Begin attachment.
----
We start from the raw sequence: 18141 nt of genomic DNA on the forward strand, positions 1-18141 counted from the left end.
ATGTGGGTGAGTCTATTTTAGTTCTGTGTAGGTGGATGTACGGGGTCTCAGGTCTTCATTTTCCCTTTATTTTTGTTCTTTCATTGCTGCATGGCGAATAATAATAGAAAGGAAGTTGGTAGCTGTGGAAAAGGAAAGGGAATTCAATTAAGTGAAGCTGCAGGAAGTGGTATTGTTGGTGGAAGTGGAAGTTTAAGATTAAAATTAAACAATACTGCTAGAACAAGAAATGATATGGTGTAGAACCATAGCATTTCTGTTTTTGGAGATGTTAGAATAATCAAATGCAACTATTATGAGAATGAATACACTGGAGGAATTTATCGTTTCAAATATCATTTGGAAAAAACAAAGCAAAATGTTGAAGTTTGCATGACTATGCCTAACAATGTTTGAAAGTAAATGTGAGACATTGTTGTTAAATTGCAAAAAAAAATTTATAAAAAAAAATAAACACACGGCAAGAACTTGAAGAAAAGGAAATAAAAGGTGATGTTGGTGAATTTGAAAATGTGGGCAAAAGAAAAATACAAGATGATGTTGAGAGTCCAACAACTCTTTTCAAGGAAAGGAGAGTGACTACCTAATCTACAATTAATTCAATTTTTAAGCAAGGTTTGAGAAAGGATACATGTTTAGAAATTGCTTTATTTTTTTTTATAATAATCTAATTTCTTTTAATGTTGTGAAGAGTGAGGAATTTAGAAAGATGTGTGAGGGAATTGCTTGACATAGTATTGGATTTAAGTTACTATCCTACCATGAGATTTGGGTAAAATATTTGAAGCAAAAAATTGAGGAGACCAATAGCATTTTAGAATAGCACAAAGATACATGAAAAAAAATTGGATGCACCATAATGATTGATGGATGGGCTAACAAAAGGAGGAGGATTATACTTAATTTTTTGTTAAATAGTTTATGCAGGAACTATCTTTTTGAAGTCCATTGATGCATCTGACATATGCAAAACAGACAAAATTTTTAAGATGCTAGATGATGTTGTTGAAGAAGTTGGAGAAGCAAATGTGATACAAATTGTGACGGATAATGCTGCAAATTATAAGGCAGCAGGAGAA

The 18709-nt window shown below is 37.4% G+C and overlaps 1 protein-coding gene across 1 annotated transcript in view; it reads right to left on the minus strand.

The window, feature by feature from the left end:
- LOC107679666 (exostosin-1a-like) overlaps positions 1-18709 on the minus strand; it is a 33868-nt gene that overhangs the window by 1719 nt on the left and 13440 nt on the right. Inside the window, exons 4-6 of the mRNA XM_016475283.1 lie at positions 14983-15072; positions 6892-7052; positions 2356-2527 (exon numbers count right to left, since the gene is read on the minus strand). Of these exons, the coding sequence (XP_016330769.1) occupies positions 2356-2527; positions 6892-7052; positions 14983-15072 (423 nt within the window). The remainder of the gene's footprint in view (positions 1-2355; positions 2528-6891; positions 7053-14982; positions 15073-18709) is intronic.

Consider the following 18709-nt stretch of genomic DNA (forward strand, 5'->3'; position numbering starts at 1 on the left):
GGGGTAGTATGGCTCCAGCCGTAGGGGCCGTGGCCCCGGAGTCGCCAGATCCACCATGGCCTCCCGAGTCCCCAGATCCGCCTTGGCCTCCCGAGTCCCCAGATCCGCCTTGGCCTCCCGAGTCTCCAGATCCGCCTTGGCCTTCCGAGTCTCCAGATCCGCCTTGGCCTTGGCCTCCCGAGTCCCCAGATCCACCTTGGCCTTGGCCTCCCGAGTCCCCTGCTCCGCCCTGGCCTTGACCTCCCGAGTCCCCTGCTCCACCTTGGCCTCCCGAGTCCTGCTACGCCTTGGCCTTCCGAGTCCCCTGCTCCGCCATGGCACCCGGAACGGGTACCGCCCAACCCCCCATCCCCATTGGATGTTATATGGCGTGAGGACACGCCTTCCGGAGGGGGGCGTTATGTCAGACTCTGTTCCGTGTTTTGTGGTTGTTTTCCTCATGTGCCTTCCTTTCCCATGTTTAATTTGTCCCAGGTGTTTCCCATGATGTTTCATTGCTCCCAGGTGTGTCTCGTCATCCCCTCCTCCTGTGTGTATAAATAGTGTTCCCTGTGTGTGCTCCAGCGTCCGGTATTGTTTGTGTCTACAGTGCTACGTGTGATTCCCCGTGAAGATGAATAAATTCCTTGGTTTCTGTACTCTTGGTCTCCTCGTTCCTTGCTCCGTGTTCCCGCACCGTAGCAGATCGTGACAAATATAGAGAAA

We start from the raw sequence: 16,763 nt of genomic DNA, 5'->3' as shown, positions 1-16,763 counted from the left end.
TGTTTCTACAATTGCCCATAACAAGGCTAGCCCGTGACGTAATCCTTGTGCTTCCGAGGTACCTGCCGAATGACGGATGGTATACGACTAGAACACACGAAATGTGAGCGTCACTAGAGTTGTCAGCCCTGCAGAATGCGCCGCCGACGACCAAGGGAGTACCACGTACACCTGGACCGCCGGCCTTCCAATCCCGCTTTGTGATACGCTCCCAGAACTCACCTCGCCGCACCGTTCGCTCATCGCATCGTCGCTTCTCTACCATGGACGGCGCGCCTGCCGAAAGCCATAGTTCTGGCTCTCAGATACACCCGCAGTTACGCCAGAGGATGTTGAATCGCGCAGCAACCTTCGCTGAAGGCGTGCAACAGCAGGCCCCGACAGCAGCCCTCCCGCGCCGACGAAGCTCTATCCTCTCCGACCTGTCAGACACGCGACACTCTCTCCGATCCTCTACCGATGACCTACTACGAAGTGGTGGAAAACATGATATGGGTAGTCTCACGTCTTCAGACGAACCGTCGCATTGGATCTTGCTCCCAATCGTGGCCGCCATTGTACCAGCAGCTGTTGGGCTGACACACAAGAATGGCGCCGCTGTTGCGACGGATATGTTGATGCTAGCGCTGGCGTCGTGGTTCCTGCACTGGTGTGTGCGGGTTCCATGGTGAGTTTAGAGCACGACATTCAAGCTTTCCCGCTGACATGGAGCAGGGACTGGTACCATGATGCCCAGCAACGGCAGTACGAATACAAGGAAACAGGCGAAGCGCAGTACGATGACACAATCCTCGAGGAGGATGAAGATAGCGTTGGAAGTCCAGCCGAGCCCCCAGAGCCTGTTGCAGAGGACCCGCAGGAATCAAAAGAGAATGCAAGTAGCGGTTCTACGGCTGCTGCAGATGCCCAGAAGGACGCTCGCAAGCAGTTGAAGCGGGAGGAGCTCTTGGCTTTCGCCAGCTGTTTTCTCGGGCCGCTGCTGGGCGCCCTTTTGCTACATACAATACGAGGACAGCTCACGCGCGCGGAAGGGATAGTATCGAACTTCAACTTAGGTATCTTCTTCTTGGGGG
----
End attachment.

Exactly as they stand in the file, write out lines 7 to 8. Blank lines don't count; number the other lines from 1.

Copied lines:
GGGGTAGTATGGCTCCAGCCGTAGGGGCCGTGGCCCCGGAGTCGCCAGATCCACCATGGCCTCCCGAGTCCCCAGATCCGCCTTGGCCTCCCGAGTCCCCAGATCCGCCTTGGCCTCCCGAGTCTCCAGATCCGCCTTGGCCTTCCGAGTCTCCAGATCCGCCTTGGCCTTGGCCTCCCGAGTCCCCAGATCCACCTTGGCCTTGGCCTCCCGAGTCCCCTGCTCCGCCCTGGCCTTGACCTCCCGAGTCCCCTGCTCCACCTTGGCCTCCCGAGTCCTGCTACGCCTTGGCCTTCCGAGTCCCCTGCTCCGCCATGGCACCCGGAACGGGTACCGCCCAACCCCCCATCCCCATTGGATGTTATATGGCGTGAGGACACGCCTTCCGGAGGGGGGCGTTATGTCAGACTCTGTTCCGTGTTTTGTGGTTGTTTTCCTCATGTGCCTTCCTTTCCCATGTTTAATTTGTCCCAGGTGTTTCCCATGATGTTTCATTGCTCCCAGGTGTGTCTCGTCATCCCCTCCTCCTGTGTGTATAAATAGTGTTCCCTGTGTGTGCTCCAGCGTCCGGTATTGTTTGTGTCTACAGTGCTACGTGTGATTCCCCGTGAAGATGAATAAATTCCTTGGTTTCTGTACTCTTGGTCTCCTCGTTCCTTGCTCCGTGTTCCCGCACCGTAGCAGATCGTGACAAATATAGAGAAA

We start from the raw sequence: 16,763 nt of genomic DNA, 5'->3' as shown, positions 1-16,763 counted from the left end.